The spiral is a symbol of the Religion of the Sun that can be found throughout the ancient world in various forms: in temple architecture, artwork, pottery, petroglyphs, clothing and jewelry. It has been especially prolific throughout the pre-Columbian Americas, Europe, and Asia. Spirals are also commonly found in nature in various forms.
Spiral depictions are sometimes misunderstood as a “primitive” worship symbol of the ancients, yet this symbol actually represents the remarkable connection between the movement of the sun and the earth in the cosmos.
In The Path of the Spiritual Sun this spiral cosmic connection is explained as follows:
“ While we often think of our earth’s rotational movement around the sun as being in an ellipse on a flat plane, it is really rotating in a spiral around the sun as the sun itself moves at great speed throughout space (at around 450,000 miles per hour) in its own rotation around a greater sun, in an even greater rotation around the center of the galaxy—dragging the planets of the solar system with it in a great whirling spiral. Recent evidence from NASA shows our solar system actually has a tail much like a comet because of its movement through space. The spin of our earth, rotating around the sun, which is rotating around the galactic center, is a small spiral within larger and larger spirals, almost like the spinning hands of a clock, counting seconds, minutes, and hours of cosmological time.”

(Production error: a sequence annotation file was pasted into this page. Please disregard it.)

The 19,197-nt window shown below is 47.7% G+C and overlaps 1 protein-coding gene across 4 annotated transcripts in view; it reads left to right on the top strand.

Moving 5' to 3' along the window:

A visual example of this cosmic spiral movement can be seen in the video below:
The spiral symbol has now been added to the symbols of the sun gallery, and its full explanation and lots of pictures of its use from around the world can be found here:
Note: this gallery has been updated with more examples of the this symbol. Last updated on August 12, 2017.
Belsebuub and Angela Pritchard, The Path of the Spiritual Sun: Celebrating the Solstices and Equinoxes (Mystical Life Publications, revised second edition, July 2017), 35. ↩
Note: information from NASA about the tail of our solar system can be found here: NASA. Accessed August 11, 2017. https://science.nasa.gov/science-news/science-at-nasa/2013/10jul_ibex. ↩